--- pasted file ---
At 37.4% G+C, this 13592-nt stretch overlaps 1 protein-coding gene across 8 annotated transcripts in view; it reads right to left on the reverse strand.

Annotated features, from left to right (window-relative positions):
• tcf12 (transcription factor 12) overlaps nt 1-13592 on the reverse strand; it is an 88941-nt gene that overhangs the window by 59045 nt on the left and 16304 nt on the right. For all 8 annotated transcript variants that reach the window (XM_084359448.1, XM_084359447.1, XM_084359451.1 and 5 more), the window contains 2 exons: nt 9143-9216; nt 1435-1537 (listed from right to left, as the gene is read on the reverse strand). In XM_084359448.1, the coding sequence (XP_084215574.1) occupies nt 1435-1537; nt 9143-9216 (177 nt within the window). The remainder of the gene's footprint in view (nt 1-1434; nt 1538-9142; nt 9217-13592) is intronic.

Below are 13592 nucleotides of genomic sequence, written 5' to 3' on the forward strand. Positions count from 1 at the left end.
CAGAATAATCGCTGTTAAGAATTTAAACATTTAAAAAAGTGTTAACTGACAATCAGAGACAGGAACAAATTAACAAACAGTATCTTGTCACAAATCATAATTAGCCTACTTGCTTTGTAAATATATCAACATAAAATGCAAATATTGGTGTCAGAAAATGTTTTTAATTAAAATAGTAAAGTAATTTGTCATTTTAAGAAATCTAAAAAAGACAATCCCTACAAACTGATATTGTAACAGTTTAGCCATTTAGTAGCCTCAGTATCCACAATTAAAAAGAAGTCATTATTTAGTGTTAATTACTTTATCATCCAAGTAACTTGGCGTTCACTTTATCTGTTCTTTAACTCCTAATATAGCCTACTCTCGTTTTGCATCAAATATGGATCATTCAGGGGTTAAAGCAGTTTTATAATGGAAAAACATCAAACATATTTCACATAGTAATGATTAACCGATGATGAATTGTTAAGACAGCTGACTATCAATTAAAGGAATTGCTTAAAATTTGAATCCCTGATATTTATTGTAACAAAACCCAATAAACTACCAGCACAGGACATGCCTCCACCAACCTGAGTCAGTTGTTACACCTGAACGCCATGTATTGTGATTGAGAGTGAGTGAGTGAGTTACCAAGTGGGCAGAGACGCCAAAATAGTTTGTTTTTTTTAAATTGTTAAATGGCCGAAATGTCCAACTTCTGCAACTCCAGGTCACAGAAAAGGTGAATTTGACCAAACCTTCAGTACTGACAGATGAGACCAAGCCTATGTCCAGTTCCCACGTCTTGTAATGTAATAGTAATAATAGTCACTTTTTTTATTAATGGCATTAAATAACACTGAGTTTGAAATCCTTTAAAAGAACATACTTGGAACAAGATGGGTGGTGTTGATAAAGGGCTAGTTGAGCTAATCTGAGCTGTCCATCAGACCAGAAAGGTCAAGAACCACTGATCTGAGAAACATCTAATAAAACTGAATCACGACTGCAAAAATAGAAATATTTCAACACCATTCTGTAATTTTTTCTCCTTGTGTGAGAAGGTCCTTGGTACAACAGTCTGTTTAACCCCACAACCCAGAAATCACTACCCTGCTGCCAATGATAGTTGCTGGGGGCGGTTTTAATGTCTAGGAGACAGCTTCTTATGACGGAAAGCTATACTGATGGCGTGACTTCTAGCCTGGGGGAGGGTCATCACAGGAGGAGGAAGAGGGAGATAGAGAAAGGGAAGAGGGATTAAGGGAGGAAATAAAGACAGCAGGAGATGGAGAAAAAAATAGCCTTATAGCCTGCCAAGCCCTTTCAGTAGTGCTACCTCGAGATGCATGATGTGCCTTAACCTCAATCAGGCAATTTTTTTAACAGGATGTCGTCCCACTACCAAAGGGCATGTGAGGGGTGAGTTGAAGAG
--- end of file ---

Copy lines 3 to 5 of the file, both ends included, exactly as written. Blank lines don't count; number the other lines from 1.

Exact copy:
• tcf12 (transcription factor 12) overlaps nt 1-13592 on the reverse strand; it is an 88941-nt gene that overhangs the window by 59045 nt on the left and 16304 nt on the right. For all 8 annotated transcript variants that reach the window (XM_084359448.1, XM_084359447.1, XM_084359451.1 and 5 more), the window contains 2 exons: nt 9143-9216; nt 1435-1537 (listed from right to left, as the gene is read on the reverse strand). In XM_084359448.1, the coding sequence (XP_084215574.1) occupies nt 1435-1537; nt 9143-9216 (177 nt within the window). The remainder of the gene's footprint in view (nt 1-1434; nt 1538-9142; nt 9217-13592) is intronic.

Below are 13592 nucleotides of genomic sequence, written 5' to 3' on the forward strand. Positions count from 1 at the left end.
CAGAATAATCGCTGTTAAGAATTTAAACATTTAAAAAAGTGTTAACTGACAATCAGAGACAGGAACAAATTAACAAACAGTATCTTGTCACAAATCATAATTAGCCTACTTGCTTTGTAAATATATCAACATAAAATGCAAATATTGGTGTCAGAAAATGTTTTTAATTAAAATAGTAAAGTAATTTGTCATTTTAAGAAATCTAAAAAAGACAATCCCTACAAACTGATATTGTAACAGTTTAGCCATTTAGTAGCCTCAGTATCCACAATTAAAAAGAAGTCATTATTTAGTGTTAATTACTTTATCATCCAAGTAACTTGGCGTTCACTTTATCTGTTCTTTAACTCCTAATATAGCCTACTCTCGTTTTGCATCAAATATGGATCATTCAGGGGTTAAAGCAGTTTTATAATGGAAAAACATCAAACATATTTCACATAGTAATGATTAACCGATGATGAATTGTTAAGACAGCTGACTATCAATTAAAGGAATTGCTTAAAATTTGAATCCCTGATATTTATTGTAACAAAACCCAATAAACTACCAGCACAGGACATGCCTCCACCAACCTGAGTCAGTTGTTACACCTGAACGCCATGTATTGTGATTGAGAGTGAGTGAGTGAGTTACCAAGTGGGCAGAGACGCCAAAATAGTTTGTTTTTTTTAAATTGTTAAATGGCCGAAATGTCCAACTTCTGCAACTCCAGGTCACAGAAAAGGTGAATTTGACCAAACCTTCAGTACTGACAGATGAGACCAAGCCTATGTCCAGTTCCCACGTCTTGTAATGTAATAGTAATAATAGTCACTTTTTTTATTAATGGCATTAAATAACACTGAGTTTGAAATCCTTTAAAAGAACATACTTGGAACAAGATGGGTGGTGTTGATAAAGGGCTAGTTGAGCTAATCTGAGCTGTCCATCAGACCAGAAAGGTCAAGAACCACTGATCTGAGAAACATCTAATAAAACTGAATCACGACTGCAAAAATAGAAATATTTCAACACCATTCTGTAATTTTTTCTCCTTGTGTGAGAAGGTCCTTGGTACAACAGTCTGTTTAACCCCACAACCCAGAAATCACTACCCTGCTGCCAATGATAGTTGCTGGGGGCGGTTTTAATGTCTAGGAGACAGCTTCTTATGACGGAAAGCTATACTGATGGCGTGACTTCTAGCCTGGGGGAGGGTCATCACAGGAGGAGGAAGAGGGAGATAGAGAAAGGGAAGAGGGATTAAGGGAGGAAATAAAGACAGCAGGAGATGGAGAAAAAAATAGCCTTATAGCCTGCCAAGCCCTTTCAGTAGTGCTACCTCGAGATGCATGATGTGCCTTAACCTCAATCAGGCAATTTTTTTAACAGGATGTCGTCCCACTACCAAAGGGCATGTGAGGGGTGAGTTGAAGAG